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Pit Bull Therapy Dog

When I think of service dogs, Pit Bulls and Pit Bull mixes usually don’t come to mind. Then I met Emmett and Maggie Marton.

Emmett the therapy dog

Maggie writes the blog Oh My Dog. She adopted Emmet, a Pit Bull/Plott Hound mix, from Friends of Homeless Animals in Virginia about four years ago when Emmett was two.

A Pit Bull Service Dog
From the first day Emmett came to live with Maggie, he endeared himself to friends, family, and neighbors. “Everyone just adores him, and he loves everyone right back,” she says. “When we lived in D.C., I started looking for a therapy dog training program, but didn’t have much luck. There was one facility right down the street from us that did training and boarding, but they told us that they weren’t insured for Pit Bulls, so we’d have to look elsewhere.”

Then, two years ago, Maggie and family moved to Indiana and started her search again. “There is a phenomenal program here through the Monroe County Humane Association,” she explains. “They offer a training session every other week, and there’s a Delta Society evaluator right here in town. (Delta Society is a human services organization dedicated to improving people’s health and well-being by providing positive interactions with animals.) It was the perfect fit. We took classes for about nine months.”

Pit Bulls and Children
“Emmett loves children,” says Maggie. “We do a few programs regularly: Animal Reading Friends at the local public libraries, classroom visits, and pet therapy visits at a local mental health facility with the residential kids. He performs wonderfully in all three situations, but he really shines at the mental health facility. He showers the kids with attention, sitting next to each one in turn. They throw their arms around his neck and plant big kisses on his nose. And he just wags his tail the whole time.”

The first day there, Maggie noticed a quiet little boy sitting with his arms wrapped around his knees, peering out at her suspiciously. “When Emmett walked around to say hello to everyone, this little boy touched him lightly and then retreated,” says Maggie. “While most of the kids elbow, scream, and shove to be the first one to get to play with Emmett, he sat quietly in his spot, never yelling or angling to get a turn. After a few visits, he still hadn’t asked for a turn, so as we went around the circle I asked him, ‘Would you like a turn walking Emmett?’ He stood up and smiled, saying ‘Yes, please’ so softly that I barely heard him.”

“Since then, each time I ask him if he wants a turn. He never imposes himself; he sits, waits quietly, and grins this huge grin when he takes the leash. We’ve been visiting for several months now, and a few weeks ago we had to miss our visit while Emmett had surgery. The next time we came in, this quiet little boy dashed over and said, ‘I missed you, Emmett!’ He wrapped his arms around him, Emmett leaned in and gave him a big kiss, and made the boy giggle.”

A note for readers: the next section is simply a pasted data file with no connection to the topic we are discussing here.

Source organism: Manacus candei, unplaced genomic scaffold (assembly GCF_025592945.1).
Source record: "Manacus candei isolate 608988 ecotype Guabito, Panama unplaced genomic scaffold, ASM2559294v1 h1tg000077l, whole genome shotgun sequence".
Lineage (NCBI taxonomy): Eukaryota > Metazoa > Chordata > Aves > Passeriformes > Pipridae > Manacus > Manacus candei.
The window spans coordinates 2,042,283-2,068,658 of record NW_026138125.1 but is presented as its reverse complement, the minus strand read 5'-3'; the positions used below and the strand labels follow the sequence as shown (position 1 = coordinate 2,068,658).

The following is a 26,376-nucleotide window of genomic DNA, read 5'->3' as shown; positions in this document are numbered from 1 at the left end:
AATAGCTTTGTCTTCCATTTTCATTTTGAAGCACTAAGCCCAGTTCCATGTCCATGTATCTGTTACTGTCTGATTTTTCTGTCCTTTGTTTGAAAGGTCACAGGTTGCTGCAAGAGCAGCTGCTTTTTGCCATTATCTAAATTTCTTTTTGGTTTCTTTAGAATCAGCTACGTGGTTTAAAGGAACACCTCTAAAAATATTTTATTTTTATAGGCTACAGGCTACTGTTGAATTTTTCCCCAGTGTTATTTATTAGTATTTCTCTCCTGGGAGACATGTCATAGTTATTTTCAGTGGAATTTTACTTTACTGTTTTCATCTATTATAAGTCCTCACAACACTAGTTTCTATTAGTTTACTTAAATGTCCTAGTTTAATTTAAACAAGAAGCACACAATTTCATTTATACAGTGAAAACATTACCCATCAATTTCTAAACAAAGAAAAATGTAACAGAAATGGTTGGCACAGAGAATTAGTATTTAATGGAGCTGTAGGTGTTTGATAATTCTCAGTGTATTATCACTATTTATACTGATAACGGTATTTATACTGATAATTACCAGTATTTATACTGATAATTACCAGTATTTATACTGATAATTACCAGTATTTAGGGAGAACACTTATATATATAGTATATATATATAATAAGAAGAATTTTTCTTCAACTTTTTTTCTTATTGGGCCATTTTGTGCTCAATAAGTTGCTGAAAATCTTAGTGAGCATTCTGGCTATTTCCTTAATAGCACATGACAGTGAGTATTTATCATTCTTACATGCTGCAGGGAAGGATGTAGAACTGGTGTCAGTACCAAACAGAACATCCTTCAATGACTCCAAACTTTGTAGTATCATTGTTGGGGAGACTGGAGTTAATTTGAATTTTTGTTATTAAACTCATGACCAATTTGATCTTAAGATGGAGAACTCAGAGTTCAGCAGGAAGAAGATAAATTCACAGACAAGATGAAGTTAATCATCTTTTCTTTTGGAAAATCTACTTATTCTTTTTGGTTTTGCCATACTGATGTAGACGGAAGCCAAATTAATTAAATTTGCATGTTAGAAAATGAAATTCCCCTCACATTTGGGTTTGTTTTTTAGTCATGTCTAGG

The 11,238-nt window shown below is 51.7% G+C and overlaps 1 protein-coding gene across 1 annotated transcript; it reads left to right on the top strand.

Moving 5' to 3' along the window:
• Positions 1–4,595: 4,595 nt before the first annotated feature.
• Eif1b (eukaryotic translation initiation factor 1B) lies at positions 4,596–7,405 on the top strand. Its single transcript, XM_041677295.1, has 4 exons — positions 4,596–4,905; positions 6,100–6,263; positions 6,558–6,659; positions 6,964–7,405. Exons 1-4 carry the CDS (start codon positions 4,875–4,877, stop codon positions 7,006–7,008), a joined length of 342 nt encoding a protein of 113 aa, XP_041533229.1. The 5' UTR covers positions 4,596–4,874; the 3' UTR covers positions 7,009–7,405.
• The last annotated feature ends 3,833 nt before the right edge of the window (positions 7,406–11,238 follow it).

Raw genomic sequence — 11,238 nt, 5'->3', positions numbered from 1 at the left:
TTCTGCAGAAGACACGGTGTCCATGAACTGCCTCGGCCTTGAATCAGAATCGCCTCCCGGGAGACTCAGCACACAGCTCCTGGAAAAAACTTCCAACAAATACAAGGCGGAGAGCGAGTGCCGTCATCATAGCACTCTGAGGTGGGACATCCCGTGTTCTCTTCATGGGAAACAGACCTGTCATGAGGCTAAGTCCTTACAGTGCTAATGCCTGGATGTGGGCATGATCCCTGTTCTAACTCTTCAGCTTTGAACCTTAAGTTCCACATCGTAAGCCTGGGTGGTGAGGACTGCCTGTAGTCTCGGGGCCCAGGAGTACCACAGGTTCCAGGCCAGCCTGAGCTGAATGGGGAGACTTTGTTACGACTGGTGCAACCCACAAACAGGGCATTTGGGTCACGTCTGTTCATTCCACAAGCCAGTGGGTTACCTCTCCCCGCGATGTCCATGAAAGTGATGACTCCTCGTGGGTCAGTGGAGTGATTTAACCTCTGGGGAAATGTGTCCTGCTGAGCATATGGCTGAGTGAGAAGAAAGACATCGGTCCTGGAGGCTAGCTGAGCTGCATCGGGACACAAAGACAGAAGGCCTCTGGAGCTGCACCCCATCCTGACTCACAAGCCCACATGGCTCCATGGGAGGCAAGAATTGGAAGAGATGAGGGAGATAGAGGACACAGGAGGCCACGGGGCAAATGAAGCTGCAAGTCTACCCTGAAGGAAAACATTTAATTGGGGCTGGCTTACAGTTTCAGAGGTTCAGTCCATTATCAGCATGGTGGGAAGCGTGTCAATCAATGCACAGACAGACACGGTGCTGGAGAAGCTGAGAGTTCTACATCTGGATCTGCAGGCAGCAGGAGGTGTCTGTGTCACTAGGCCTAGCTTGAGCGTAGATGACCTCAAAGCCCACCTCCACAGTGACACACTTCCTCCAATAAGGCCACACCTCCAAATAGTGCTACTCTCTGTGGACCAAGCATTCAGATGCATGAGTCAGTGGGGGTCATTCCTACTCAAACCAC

Fear of Pit Bulls
Despite his winning personality, Emmett occasionally meets people who are afraid of him. “I’ve encountered a lot of people who have really bad ideas about Pit Bulls and Pit Bull mixes,” says Maggie. “We do several public outreach events, like working at a booth at the county fair. When people ask me if he’s a Pit Bull, I tell them that Pit Bull is actually a generic term that encompasses a lot of different dogs, and that Emmett is an American Staffordshire Terrier mix. I always add that he’s a very friendly therapy dog who adores children. Often that works. Some, however, scoff and say, ‘Until he turns on you.'”

Still Maggie is on a mission to educate people about Pit mixes and pure breeds, and to share Emmett’ love with others.

25 comments to Pit Bull Therapy Dog

  • Lou

    …And I knew you both when……American Staffordshire Terrier mix???? and I always thought he was just a big ol marshmallow!!!! Great job Emmett AND Maggie!!!! I am so proud of both of you!!!!

  • […] This post was Twitted by maggiemarton […]

  • Hooray for you, Emmett, and Maggie! You are making such a difference in the lives of people. Hooray for showing up those who say your breed is bad. Wish more people could read this story.

  • J. Smith

    Emmett is a very handsome fellow. This is a great story and I know that everyone he comes in contact with love him.
    Keep up the good work.

  • Pitbulls get such a bad rap. We all see the horrible stories and we never hear of the celebrations. As an advocate for dogs in every way and responsible owners, thank you for sharing this post.

  • Any dog friend of Lou’s is a friend of mine. Go Emmett.

  • Sherry

    Pits and pit mixes are wonderful dogs.

  • I *love* their story! It frustrates me when people stereotype based on breed- so important to share stories like these!

  • Heather

    This is such a great story and inspiration. I just recently adopted a Blue Nose Pit and she is such a wonderful loving addition to our family.

    I have recently considered therapy training for her and would love to get involved. Does anyone know of any local therapy dog training programs that will happily accept pit bulls in the bay area?